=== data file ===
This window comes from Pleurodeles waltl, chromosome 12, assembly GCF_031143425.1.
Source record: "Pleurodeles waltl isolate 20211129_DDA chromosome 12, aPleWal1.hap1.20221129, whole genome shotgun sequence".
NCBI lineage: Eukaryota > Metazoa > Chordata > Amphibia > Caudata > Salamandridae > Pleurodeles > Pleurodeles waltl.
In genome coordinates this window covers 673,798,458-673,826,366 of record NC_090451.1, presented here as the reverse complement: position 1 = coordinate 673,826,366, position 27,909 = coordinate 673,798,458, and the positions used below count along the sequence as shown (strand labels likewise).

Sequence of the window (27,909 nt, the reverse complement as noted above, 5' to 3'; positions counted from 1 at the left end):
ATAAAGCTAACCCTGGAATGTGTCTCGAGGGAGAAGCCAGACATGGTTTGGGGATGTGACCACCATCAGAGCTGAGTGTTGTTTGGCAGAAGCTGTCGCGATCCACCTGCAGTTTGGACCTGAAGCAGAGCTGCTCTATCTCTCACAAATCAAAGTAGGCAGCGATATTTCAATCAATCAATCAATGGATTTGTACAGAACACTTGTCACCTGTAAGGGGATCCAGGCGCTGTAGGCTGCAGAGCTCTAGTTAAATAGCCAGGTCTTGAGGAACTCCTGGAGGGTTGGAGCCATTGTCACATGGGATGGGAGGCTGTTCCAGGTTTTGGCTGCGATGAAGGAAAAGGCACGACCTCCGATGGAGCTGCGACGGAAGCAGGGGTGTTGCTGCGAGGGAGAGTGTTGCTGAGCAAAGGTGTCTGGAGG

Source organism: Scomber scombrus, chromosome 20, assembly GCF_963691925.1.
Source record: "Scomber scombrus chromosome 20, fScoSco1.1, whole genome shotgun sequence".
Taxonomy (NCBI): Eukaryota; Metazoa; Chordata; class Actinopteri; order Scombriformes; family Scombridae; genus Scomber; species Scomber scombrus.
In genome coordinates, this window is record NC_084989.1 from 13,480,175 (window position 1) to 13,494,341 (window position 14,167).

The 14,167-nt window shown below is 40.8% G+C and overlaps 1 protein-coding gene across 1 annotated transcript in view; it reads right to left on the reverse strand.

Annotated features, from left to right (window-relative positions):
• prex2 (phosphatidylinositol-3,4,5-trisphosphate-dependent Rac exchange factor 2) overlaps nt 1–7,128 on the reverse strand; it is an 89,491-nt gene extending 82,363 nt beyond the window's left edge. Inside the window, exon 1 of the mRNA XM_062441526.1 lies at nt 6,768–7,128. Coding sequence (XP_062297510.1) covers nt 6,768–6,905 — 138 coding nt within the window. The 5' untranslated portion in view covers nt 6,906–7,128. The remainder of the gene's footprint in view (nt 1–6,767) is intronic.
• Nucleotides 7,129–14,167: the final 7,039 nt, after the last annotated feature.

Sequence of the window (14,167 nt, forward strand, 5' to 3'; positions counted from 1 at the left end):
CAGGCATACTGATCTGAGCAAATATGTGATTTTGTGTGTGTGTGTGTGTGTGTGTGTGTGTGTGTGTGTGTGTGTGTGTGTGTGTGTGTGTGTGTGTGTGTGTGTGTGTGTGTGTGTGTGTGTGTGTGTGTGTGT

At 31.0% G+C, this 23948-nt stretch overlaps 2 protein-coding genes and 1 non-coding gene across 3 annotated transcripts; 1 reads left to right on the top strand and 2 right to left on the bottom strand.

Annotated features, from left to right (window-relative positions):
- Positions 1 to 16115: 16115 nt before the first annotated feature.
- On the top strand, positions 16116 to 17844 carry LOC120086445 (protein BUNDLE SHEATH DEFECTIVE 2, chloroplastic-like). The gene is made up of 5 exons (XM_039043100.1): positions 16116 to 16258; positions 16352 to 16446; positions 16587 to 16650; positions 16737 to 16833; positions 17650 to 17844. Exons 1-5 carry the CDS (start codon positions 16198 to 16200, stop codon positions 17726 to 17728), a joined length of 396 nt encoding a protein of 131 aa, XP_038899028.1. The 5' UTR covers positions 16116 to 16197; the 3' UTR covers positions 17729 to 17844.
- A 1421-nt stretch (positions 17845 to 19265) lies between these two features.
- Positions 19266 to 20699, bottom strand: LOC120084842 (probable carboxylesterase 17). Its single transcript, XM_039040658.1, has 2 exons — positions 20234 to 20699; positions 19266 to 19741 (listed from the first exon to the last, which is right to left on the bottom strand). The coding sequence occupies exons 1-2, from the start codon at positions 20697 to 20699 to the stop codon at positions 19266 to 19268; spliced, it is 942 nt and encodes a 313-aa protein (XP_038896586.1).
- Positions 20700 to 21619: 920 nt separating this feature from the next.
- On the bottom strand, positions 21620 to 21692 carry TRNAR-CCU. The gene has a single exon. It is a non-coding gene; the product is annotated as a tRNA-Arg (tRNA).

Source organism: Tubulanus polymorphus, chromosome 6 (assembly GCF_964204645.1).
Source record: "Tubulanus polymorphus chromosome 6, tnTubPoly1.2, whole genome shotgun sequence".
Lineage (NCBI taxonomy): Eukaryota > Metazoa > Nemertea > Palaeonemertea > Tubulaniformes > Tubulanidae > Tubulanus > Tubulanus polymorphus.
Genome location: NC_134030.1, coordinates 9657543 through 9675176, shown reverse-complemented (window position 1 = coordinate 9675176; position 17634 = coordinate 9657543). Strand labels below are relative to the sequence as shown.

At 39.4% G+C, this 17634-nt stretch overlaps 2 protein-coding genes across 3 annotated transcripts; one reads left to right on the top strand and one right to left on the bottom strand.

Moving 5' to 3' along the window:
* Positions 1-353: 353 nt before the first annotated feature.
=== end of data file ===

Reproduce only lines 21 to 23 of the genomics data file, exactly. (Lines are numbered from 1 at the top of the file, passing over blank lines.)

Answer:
- A 1421-nt stretch (positions 17845 to 19265) lies between these two features.
- Positions 19266 to 20699, bottom strand: LOC120084842 (probable carboxylesterase 17). Its single transcript, XM_039040658.1, has 2 exons — positions 20234 to 20699; positions 19266 to 19741 (listed from the first exon to the last, which is right to left on the bottom strand). The coding sequence occupies exons 1-2, from the start codon at positions 20697 to 20699 to the stop codon at positions 19266 to 19268; spliced, it is 942 nt and encodes a 313-aa protein (XP_038896586.1).
- Positions 20700 to 21619: 920 nt separating this feature from the next.